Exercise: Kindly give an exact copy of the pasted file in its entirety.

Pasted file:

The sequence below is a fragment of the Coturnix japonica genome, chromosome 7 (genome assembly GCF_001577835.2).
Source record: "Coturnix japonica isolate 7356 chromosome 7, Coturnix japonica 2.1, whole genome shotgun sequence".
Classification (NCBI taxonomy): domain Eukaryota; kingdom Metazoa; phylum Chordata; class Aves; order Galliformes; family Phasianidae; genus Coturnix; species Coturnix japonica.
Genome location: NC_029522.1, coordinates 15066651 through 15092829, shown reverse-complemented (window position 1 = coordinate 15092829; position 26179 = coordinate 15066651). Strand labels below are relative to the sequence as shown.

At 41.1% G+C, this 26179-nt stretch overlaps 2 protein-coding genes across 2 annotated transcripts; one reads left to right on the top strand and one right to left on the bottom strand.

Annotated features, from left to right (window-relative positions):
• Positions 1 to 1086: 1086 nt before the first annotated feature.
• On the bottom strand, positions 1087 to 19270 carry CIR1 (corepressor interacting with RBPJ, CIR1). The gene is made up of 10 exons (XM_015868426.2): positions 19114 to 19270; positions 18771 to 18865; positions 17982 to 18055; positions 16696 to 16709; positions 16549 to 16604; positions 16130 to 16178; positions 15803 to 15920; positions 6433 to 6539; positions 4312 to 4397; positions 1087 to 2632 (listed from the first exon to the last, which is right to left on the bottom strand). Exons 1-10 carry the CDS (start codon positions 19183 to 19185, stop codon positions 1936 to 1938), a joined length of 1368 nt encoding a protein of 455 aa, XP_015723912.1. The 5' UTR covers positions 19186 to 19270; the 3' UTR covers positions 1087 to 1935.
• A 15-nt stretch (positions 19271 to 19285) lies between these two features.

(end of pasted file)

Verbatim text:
The sequence below is a fragment of the Coturnix japonica genome, chromosome 7 (genome assembly GCF_001577835.2).
Source record: "Coturnix japonica isolate 7356 chromosome 7, Coturnix japonica 2.1, whole genome shotgun sequence".
Classification (NCBI taxonomy): domain Eukaryota; kingdom Metazoa; phylum Chordata; class Aves; order Galliformes; family Phasianidae; genus Coturnix; species Coturnix japonica.
Genome location: NC_029522.1, coordinates 15066651 through 15092829, shown reverse-complemented (window position 1 = coordinate 15092829; position 26179 = coordinate 15066651). Strand labels below are relative to the sequence as shown.

At 41.1% G+C, this 26179-nt stretch overlaps 2 protein-coding genes across 2 annotated transcripts; one reads left to right on the top strand and one right to left on the bottom strand.

Annotated features, from left to right (window-relative positions):
• Positions 1 to 1086: 1086 nt before the first annotated feature.
• On the bottom strand, positions 1087 to 19270 carry CIR1 (corepressor interacting with RBPJ, CIR1). The gene is made up of 10 exons (XM_015868426.2): positions 19114 to 19270; positions 18771 to 18865; positions 17982 to 18055; positions 16696 to 16709; positions 16549 to 16604; positions 16130 to 16178; positions 15803 to 15920; positions 6433 to 6539; positions 4312 to 4397; positions 1087 to 2632 (listed from the first exon to the last, which is right to left on the bottom strand). Exons 1-10 carry the CDS (start codon positions 19183 to 19185, stop codon positions 1936 to 1938), a joined length of 1368 nt encoding a protein of 455 aa, XP_015723912.1. The 5' UTR covers positions 19186 to 19270; the 3' UTR covers positions 1087 to 1935.
• A 15-nt stretch (positions 19271 to 19285) lies between these two features.